Gemba’s 2016 Summer Reading List

Believe it or not, reading is still a favorite leisure activity across all generations. Yes, it’s true. Despite our obvious obsession with social media outlets, Clash of Clans, and Netflix binging, we still value reading. As a writer, this is jolly good news. Reading is one of the best ways to escape from the challenges of our every day lives and divulge ourselves in someone else’s struggles, triumphs, and hard-earned advice.

And with warmer weather on the horizon, I’m taking a wild guess that a lot of us will be spending our summer days lounging in hammocks with a good book in one hand and a fruity adult beverage in the other. At least, that’s what I hope we’ll all be doing this summer. One can dream, right?

To help get you started, us Gemba folk put together a little reading list of some of our favorite books that’ll have you smiling, crying, and thinking deeply while swinging in your hammock.

Screen Shot 2016-04-26 at 12.53.28 PM1. Year of Yes by Shonda Rhimes

After a lifetime of refusing uncomfortable situations, Shonda Rhimes, creator of Grey’s Anatomy and Scandal, dedicates an entire year to saying ‘yes’ to invitations, opportunities, and anything she would have otherwise declined. This book chronicles her inspiring transformation and demonstrates how one simple word has the power to change our lives.

“This hilarious story of Shonda’s year of saying yes to everything opened my eyes and mind to accepting opportunities that were initially uncomfortable. It’s in these moments that we grow. If we ignore those challenging situations, we rob ourselves of experience.” ~ Gemba contributor: Sarah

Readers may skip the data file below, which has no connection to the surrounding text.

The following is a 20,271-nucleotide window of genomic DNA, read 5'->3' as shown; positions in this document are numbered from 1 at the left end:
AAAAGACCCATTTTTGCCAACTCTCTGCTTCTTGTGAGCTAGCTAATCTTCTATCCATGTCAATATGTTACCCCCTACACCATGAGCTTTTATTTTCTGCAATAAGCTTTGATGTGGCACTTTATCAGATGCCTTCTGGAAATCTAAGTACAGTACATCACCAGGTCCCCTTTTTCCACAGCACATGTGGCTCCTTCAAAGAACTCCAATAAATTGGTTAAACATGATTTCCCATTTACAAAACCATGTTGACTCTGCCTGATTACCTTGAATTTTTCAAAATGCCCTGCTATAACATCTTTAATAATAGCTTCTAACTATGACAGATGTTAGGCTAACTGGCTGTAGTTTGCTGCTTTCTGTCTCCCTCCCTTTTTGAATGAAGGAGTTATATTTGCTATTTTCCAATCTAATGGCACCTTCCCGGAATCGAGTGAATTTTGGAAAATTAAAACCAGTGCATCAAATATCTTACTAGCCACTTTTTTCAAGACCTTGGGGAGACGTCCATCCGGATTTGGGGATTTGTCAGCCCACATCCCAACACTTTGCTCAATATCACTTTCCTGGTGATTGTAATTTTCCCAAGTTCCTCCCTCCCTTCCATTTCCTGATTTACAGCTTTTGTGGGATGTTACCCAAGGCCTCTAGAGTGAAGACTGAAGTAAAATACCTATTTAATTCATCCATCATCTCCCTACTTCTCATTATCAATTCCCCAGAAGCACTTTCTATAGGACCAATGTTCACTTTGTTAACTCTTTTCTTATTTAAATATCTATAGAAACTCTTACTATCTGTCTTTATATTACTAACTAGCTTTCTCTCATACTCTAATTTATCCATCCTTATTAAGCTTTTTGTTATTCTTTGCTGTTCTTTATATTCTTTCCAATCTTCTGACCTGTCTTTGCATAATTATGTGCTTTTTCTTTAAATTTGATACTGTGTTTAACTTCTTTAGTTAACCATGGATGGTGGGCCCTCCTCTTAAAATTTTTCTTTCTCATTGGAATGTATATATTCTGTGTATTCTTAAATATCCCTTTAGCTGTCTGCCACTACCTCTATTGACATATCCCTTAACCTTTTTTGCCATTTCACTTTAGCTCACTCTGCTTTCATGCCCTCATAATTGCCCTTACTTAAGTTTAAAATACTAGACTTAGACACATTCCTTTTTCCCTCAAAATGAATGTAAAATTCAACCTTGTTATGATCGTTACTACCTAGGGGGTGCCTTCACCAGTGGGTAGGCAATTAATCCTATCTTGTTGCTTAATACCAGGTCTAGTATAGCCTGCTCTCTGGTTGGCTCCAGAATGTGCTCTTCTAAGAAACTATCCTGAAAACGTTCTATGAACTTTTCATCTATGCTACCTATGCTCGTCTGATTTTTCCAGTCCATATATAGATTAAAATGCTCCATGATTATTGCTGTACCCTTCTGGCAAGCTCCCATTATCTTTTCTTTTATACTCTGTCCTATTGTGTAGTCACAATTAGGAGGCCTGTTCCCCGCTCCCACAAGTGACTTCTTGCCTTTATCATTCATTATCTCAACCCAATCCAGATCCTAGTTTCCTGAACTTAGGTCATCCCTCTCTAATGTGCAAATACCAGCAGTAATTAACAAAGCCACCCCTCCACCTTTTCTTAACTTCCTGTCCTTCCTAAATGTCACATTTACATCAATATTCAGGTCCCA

2. How to Win Friends & Influence People by Dale Carnegie

The title is misleading because the words “win” and “influence”Screen Shot 2016-04-26 at 2.10.28 PM make you think that the point of the book is competition and that you’re manipulating people rather than forming authentic, meaningful relationships. But truly, it’s a book about how to work with people; how to appeal to their interests as a means to arriving at successful collaboration. It’s also a guidebook for how to change your own behavior for your own happiness.

“The book has helped me to be a better collaborator, and a more understanding person. By trying to figure out how to appeal to another person in order to come to a successful resolution, I have to heighten my listening skills (one of my personal challenges), and learn to become genuinely interested in others. It has helped me immensely in networking situations, and honestly I’ve learned more about all sorts of things professionally and otherwise because the tips in this book have influenced my behavior.” ~ Gemba Contributor: Emily

Screen Shot 2016-04-29 at 9.28.31 AM3. East of Eden by John Steinbeck

The great American novel. A work in which Steinbeck developed his most complicated characters and dove deep into life’s most complex themes: self discovery, love’s abundance, and love’s absence. The novel celebrates tragedy and darkness, but also incorporates incredible positivity and optimism. The descriptions of places, the metaphors and language used, the way Steinback forces his readers to invest themselves in the characters of the book – it’s incredible.

” I just loved the plot, the ambitious nature of it all and how complex, full and real all the characters are. Duality of man (and woman!).” ~ Gemba Contributor: Matt

 

4. Lean In by Sheryl SandbergScreen Shot 2016-04-29 at 9.36.04 AM

In her #1 National Best Seller, Sandberg examines women’s role in the workforce and how their progress toward equality has stalled in recent years. Using hard facts, personal anecdotes, and dedicated research, she eloquently initiates a necessary conversation about what women can do rather than focusing on what they can’t.